Finding Human Equivalence and Wisdom in Nature

February 13, 2019
Dr. Michael W. Fox

Ecologically, love is inter-species symbiosis. Communion is commensalism. Economically, ecosystems are regeneratively self-sustaining.  Politically, natural ecosystems, as Russian Count Peter Kropotkin concluded from his studies of the Steppes of his homeland. an-archic.  There is no ruler or dictated order beyond the matrix of inter-species symbiosis which he called mutual aid: An organic democracy of diverse species that maintain the life and beauty of that wild community.  Predators like the wolf packs that remove the sick and infirm, keeping herds healthy and protecting the forests from over-grazing by controlling their numbers are vital contributors to biodiversity.  We now threaten such biodiversity, seventy percent of the animals on Earth being us and the animals we raise and kill for food.

Kropotkin's evidence was dismissed by the Darwinists, advocates of the survival of the fittest during the colonial times of Empire building and global exploitation.

French biologist Jean-Baptiste Lamarck (1744–1829) proposed that environmental  influences on one generation can be passed on to the next.  He was long dismissed by the scientific community of genetic determinists and the bioengineers of life and patent-holders.  But now epigenetics is being accepted and Lamarck given recognition long overdue.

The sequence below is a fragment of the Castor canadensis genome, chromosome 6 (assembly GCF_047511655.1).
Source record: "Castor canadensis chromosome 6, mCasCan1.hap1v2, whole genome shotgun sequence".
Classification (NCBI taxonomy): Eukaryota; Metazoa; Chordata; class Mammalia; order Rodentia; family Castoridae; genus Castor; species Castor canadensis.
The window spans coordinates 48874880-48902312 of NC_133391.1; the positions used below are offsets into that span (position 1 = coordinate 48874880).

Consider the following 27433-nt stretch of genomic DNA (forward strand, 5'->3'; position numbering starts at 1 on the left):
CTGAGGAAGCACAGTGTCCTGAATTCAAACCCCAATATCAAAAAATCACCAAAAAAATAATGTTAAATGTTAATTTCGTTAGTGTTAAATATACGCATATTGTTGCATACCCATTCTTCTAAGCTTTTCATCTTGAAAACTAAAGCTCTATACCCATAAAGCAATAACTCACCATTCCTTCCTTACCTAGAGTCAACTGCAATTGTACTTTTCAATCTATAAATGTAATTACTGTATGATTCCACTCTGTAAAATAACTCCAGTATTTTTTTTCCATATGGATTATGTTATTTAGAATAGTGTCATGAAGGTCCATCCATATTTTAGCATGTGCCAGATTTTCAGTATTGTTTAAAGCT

The science and application of love in all our relationships with other sentient beings has been too long ignored and suppressed by ignorance and exploitation.  Bear scientist Lynn Rogers became friends with the wild bears he studied and told the world about because they were not afraid of him and with that trust behaved naturally around him.  His love-approach to studying an animal, echoing the words of Konrad Lorenz, one of the founders of the science of ethology who said “ Before you can really study an animal you must first love it” was professionally ridiculed and the Minnesota state authorities stopped his research on the grounds that he was making these bears dangerous to the public which was untrue. The scientific method is impartial and objective but that does not mean treating animals as objects, often disposable.